"I said to him, 'Do you want to watch TV?' which was a really big deal, because he couldn't just watch TV whenever he wanted," Lammers remembers. "He said, 'I'd like to, but I just need to finish this one thing.'" That's when Lammers set out to create a safe place for kids to come together online.
So she founded Headbone Interactive Inc., which runs the Headbone Zone Web site where kids can chat and play collaborative games. "We bring a freshness and integration features that more traditional media companies don't offer," Lammers said.
Pioneers, newbies face challenges
Though she was a pioneer in creating one of the first children's online sites from scratch, she and others like her are still grappling with many issues, including attracting children to the Internet while walking the fine line between commerce and privacy.
Kids companies, software developers and analysts are gathering in San Francisco to tackle such challenges at the Jupiter Communications Online Digital Kids conference this week. One question Jupiter is attempting to answer is: What are kids doing online?
'Given the fact that kids are so exploratory, we really feel that privacy needs to be highlighted in a much more obvious fashion'
-- Jupiter analyst Regina Joseph
But kids aren't shopping online. Only 3 percent said they bought online, and two out of three parents said they restrict their children's e-commerce habits.
Privacy, safety issues loom
However, industry watchers say it's not enough to simply know what kids are doing online, companies and parents must work to protect them without preventing them from learning.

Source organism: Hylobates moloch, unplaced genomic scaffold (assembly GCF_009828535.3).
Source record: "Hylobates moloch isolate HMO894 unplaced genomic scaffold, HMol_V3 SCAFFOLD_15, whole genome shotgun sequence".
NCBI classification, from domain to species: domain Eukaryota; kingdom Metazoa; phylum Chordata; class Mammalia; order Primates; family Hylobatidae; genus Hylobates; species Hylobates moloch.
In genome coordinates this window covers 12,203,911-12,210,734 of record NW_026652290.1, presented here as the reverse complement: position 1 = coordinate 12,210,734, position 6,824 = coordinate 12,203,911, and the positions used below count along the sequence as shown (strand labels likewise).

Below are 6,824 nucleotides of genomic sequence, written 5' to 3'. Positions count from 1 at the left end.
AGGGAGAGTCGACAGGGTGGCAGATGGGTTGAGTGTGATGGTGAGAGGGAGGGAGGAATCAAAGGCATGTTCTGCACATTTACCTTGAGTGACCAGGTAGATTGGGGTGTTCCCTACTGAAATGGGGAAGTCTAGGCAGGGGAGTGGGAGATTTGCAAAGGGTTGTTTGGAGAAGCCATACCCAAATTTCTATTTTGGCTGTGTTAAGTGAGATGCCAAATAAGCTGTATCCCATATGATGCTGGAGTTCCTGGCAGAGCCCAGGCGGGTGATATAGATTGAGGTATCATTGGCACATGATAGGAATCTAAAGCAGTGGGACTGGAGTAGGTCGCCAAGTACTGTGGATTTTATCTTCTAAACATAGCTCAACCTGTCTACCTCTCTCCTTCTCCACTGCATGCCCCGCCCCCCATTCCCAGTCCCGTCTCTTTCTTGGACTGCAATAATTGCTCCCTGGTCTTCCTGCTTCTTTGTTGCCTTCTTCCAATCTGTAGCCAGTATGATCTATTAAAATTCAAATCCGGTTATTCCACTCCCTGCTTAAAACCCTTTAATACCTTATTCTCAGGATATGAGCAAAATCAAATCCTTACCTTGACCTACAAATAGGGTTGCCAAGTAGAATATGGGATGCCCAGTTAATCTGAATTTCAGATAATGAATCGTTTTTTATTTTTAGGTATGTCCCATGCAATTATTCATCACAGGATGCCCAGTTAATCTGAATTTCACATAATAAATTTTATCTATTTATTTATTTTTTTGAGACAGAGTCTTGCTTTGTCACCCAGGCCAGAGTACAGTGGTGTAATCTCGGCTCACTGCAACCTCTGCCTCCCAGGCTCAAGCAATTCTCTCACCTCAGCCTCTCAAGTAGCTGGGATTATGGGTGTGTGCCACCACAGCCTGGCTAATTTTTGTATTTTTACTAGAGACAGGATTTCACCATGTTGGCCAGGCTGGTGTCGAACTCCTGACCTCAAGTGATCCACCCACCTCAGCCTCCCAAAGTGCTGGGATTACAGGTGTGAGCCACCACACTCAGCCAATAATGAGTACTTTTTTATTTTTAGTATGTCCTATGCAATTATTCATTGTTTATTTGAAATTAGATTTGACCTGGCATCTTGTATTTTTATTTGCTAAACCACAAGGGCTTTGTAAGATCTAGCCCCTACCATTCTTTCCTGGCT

"This medium is perhaps the most powerful innovation in learning since the blackboard," Children's Television Workshop CEO David Britt said. But he said fears about safety are hindering its use.
Privacy concerns are a hot topic as many children's sites find themselves in the center of a debate about collecting information from youngsters. According to Jupiter, privacy is the number one requirement for developers setting up a kid's Web site, followed by fast download times and content targeted to a specific age group.
"Given the fact that kids are so exploratory, we really feel that privacy needs to be highlighted in a much more obvious fashion," Jupiter analyst Regina Joseph said.
The Federal Trade Commission thinks so too. Two weeks ago, the FTC said it planned to press for aggressive privacy legislation following a report that discovered that 89 percent of children's sites collect personal information from surfers. Some are cheering the decision, while others say proposed legislation unfairly targets kids sites while failing to prevent kids from visiting adult sites.
Looking for brand loyalty
Whatever the outcome in Washington, it won't slow down the mushrooming 18-and-under Web population. Companies with dollar signs in their eyes are flocking to the Web, hoping to develop brand loyalty among kids even if they don't make money right away.
Going forward, expect more subscription-based kids sites, more children's participation online, and more kid-oriented search engines. The Children's Television Workshop is planning to start charging for parts of its site soon. CNN has plans to get kids more involved in the gathering and reporting of news. And Disney is planning to unveil a new site tomorrow that's "better than Yahooligans," Yahoo! Inc.'s kid-oriented site.